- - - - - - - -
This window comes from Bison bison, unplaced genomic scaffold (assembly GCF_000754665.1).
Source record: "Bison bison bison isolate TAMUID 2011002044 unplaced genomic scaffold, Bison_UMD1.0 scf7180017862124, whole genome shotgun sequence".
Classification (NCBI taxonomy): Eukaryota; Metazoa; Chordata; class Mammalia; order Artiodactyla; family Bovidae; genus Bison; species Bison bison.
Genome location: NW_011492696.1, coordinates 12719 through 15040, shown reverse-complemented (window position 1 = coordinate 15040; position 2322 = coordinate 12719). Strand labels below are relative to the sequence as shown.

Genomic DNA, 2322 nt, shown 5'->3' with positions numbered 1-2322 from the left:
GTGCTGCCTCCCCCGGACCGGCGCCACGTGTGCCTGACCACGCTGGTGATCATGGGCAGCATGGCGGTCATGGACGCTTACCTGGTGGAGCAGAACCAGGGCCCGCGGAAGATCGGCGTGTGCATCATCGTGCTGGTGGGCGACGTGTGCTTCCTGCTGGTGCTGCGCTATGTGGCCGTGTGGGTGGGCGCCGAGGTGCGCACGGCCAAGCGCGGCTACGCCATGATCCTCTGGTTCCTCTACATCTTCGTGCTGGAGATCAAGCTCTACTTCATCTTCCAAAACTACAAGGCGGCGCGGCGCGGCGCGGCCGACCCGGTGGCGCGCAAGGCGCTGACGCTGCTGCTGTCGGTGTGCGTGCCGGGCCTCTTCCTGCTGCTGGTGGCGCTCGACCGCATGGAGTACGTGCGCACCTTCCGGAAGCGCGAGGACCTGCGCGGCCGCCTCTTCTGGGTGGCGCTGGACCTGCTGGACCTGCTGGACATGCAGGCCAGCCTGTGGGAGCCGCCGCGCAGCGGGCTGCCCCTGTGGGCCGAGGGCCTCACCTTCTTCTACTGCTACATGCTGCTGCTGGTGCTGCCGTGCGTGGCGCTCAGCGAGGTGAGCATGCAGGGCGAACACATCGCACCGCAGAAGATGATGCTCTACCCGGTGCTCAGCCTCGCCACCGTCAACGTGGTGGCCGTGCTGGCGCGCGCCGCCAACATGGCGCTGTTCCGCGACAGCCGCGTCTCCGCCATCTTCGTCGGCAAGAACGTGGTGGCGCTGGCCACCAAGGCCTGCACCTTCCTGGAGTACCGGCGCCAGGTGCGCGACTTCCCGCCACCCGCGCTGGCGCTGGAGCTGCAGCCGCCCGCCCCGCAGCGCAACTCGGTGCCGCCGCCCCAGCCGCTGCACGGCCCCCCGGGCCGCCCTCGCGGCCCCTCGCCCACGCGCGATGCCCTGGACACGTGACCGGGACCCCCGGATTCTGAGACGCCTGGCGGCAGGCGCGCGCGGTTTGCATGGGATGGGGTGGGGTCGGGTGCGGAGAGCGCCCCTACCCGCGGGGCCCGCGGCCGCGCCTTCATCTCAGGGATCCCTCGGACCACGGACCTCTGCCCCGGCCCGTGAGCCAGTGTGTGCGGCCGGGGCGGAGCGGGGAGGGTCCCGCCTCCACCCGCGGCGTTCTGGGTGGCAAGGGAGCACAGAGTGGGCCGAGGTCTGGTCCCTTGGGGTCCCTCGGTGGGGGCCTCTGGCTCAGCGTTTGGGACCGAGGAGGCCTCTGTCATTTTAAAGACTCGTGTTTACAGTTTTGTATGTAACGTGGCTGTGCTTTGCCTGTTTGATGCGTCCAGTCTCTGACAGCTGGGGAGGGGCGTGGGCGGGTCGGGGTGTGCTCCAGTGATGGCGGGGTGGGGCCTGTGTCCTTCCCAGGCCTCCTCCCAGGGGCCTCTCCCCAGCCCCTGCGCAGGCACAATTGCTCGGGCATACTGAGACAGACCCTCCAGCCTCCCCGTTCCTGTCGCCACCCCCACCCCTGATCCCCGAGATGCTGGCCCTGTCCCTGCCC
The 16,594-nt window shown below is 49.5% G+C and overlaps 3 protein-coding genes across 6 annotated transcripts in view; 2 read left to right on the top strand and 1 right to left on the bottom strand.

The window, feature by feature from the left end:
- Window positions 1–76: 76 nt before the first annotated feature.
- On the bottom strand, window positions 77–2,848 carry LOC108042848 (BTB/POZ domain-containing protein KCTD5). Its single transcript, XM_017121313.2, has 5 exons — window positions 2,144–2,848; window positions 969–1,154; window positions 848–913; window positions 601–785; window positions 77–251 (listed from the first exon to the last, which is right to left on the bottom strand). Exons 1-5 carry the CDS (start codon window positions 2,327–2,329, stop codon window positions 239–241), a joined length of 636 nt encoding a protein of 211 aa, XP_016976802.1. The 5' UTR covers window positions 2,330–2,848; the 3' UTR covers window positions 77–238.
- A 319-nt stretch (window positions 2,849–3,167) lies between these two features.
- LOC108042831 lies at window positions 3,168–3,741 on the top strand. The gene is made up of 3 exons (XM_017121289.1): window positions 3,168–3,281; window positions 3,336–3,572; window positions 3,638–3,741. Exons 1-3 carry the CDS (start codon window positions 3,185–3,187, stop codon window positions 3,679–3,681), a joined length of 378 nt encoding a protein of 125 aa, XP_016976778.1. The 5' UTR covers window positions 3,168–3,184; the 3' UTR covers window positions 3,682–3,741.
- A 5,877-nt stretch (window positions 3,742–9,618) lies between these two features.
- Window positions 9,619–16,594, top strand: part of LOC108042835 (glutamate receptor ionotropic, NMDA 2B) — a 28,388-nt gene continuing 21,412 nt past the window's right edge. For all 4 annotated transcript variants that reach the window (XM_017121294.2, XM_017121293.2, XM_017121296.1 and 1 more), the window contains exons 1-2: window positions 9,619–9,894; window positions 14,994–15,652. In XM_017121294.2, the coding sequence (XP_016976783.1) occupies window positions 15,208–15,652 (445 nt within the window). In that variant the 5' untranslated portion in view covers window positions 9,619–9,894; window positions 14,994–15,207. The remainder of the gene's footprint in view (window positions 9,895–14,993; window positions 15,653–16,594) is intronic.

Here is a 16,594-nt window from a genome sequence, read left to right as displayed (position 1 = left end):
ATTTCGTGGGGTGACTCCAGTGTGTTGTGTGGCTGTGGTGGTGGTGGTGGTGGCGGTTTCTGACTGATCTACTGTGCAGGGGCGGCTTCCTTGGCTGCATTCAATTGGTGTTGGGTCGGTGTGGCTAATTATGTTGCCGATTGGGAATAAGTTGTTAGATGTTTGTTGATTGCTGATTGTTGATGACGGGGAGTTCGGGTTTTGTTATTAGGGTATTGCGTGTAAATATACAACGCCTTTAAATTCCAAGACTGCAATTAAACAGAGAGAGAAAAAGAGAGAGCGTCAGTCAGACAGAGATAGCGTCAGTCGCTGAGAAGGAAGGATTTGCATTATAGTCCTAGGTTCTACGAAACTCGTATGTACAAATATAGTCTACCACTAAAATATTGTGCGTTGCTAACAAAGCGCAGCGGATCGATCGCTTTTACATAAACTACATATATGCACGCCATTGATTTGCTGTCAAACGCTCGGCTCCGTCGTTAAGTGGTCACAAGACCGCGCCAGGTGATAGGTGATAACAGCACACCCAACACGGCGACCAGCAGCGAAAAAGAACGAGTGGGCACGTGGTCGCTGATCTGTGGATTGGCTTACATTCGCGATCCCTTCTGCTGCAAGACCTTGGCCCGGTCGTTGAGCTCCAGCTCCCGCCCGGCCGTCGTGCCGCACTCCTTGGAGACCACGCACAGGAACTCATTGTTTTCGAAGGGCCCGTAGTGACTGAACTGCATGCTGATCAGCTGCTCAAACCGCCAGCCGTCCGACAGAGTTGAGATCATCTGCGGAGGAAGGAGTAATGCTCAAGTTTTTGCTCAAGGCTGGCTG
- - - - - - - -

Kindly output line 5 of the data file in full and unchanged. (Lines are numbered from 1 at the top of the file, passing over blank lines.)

Genomic DNA, 2322 nt, shown 5'->3' with positions numbered 1-2322 from the left: